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Conservatives More Libertarian Than Libertarians On This One Issue


by Josh Guckert

As reported by Bryan Caplan, a George Mason economics professor and adjunct scholar at the Cato Institute, answers to one particular question in the exit survey of the annual Cato Libertarian-Conservative is of interest. As Caplan notes:

Q23. Do you favor or oppose a law in your state that would allow businesses to refuse service to customers for religious reasons?

Survey says:

The standard libertarian position here, of course, is, “If a merchant turns you away on religious grounds, just take your business elsewhere.” Why would over a quarter of libertarian students think otherwise? It’s tempting to say they’re just “pandering to the left.” But if the question were “Should racial discrimination in employment be legal?,” I’m confident libertarians would express more agreement than conservatives (though less than 50%, I fear). My explanation is that many libertarian students let their friendly attitude toward gays and chilly feelings for Christian fundamentalists color their judgment. Even if individual rights are the foundation of your political philosophy, “Who has the right?” is a far less appealing question than “Who do I like?”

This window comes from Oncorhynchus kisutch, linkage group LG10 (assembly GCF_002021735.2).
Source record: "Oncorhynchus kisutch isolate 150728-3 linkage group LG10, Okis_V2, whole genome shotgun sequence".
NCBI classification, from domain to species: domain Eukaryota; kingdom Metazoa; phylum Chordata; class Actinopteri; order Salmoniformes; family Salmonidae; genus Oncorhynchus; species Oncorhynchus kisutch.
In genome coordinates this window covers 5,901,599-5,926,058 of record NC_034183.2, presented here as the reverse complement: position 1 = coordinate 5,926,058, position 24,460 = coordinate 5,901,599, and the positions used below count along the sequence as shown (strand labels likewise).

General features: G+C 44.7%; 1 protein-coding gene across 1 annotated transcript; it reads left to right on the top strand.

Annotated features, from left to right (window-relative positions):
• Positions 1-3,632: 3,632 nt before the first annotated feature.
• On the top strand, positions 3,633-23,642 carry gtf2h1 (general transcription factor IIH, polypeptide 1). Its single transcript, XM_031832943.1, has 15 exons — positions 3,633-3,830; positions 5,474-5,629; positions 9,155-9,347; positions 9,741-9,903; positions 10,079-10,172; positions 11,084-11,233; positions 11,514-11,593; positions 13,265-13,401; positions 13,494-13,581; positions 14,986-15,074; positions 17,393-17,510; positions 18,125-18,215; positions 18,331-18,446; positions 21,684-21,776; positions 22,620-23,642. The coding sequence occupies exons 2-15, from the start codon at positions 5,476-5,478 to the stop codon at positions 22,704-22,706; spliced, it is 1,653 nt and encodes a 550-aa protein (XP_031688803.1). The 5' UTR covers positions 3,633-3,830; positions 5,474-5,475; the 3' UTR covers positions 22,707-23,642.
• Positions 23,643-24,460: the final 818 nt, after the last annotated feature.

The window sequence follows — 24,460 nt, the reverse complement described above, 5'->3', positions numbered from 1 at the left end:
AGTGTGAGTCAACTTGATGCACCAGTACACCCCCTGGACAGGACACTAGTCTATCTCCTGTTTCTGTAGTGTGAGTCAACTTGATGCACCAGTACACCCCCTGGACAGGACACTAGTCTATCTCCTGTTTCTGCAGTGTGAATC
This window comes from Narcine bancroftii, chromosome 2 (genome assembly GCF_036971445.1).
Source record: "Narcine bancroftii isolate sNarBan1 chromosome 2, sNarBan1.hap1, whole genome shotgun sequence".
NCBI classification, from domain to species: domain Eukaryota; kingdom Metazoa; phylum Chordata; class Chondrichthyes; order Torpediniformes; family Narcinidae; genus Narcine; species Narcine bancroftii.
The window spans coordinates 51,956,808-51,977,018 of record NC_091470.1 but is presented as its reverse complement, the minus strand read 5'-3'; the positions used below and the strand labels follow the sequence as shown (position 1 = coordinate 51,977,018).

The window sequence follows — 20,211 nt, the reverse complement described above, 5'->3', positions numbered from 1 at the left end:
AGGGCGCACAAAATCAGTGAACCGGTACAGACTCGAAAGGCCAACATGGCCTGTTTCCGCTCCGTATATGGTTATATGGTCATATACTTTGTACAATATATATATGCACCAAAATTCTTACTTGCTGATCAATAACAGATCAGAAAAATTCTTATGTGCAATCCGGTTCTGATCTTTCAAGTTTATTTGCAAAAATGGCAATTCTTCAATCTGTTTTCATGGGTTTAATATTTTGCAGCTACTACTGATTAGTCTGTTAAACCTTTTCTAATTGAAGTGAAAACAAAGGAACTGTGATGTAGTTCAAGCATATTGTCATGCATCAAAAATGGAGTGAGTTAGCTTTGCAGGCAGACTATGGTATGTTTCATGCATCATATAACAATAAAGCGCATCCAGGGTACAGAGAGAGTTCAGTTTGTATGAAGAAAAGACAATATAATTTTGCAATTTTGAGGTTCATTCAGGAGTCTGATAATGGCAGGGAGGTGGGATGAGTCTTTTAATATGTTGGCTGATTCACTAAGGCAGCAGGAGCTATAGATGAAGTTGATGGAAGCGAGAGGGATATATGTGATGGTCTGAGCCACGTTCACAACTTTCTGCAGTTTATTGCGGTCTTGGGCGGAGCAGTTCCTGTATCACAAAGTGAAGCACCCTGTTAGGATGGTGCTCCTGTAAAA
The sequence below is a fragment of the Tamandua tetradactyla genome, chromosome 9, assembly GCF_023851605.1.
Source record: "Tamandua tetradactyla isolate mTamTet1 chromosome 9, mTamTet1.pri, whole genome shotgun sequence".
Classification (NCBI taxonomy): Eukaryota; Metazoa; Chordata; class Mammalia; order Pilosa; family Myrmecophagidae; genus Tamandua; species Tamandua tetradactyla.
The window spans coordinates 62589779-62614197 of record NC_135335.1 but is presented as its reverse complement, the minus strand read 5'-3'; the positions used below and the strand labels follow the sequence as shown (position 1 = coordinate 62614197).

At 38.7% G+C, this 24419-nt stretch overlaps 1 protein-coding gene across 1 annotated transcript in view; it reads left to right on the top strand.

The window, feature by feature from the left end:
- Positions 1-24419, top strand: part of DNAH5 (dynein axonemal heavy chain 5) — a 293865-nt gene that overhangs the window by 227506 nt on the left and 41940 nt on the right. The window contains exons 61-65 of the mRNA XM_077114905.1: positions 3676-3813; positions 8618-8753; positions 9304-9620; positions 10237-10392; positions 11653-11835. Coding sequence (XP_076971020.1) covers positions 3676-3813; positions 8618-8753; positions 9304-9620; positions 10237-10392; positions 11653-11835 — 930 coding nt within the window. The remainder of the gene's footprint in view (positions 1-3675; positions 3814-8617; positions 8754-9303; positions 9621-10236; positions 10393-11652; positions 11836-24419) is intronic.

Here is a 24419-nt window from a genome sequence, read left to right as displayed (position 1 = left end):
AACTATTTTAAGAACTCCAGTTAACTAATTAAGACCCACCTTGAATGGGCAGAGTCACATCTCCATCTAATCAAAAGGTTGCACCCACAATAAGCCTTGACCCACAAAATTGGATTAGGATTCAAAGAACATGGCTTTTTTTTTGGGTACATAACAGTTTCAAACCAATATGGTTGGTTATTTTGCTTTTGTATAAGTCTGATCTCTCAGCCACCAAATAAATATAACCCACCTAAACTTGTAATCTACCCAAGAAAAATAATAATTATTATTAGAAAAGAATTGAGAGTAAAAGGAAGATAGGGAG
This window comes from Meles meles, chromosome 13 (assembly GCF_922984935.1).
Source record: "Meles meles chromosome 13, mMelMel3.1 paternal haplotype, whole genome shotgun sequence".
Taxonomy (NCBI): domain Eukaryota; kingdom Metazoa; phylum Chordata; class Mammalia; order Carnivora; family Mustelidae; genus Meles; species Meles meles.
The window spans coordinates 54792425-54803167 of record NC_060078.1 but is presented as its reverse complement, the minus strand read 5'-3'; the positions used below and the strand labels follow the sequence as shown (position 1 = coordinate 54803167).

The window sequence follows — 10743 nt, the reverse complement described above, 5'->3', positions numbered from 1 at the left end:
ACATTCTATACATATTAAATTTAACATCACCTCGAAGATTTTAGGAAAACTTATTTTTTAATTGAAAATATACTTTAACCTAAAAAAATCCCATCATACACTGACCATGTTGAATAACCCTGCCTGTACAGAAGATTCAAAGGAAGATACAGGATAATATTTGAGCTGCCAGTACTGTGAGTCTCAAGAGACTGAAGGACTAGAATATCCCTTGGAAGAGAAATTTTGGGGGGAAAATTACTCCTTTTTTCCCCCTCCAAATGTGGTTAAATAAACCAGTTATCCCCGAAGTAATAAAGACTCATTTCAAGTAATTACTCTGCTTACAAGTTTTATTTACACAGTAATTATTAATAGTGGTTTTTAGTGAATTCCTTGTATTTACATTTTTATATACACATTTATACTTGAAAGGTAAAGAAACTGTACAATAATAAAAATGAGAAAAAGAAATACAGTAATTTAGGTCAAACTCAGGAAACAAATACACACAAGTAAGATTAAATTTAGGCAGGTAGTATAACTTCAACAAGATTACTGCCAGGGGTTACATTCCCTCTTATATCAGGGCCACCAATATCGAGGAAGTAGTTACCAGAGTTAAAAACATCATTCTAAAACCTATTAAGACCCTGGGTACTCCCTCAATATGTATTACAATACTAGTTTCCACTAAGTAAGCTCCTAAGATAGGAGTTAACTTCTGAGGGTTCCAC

This likely draws attention to Libertarian nominee Gary Johnson, who opposes “religious freedom” laws allowing, among other things, businesses to refuse service to same-sex couples in certain circumstances.

RELATED: MUST-READ: A Libertarian Defense of Gary Johnson and “Bake the Cake”

While conservatives may plead “libertarian” in their defense of such laws, it is rare that they cite rights to “property” or “contract” in such positions, as principled libertarians do. For example, when Johnson went on the Glenn Beck show a few weeks ago, Beck and his co-hosts insisted that Title II was valid because racial discrimination is simply “different” than discrimination against same-sex couples.

Nonetheless, as this poll was taken of millennials in attendance, it figures to hold some importance in the futures of both the conservative and libertarian movements.

Watch the Cato debate below:

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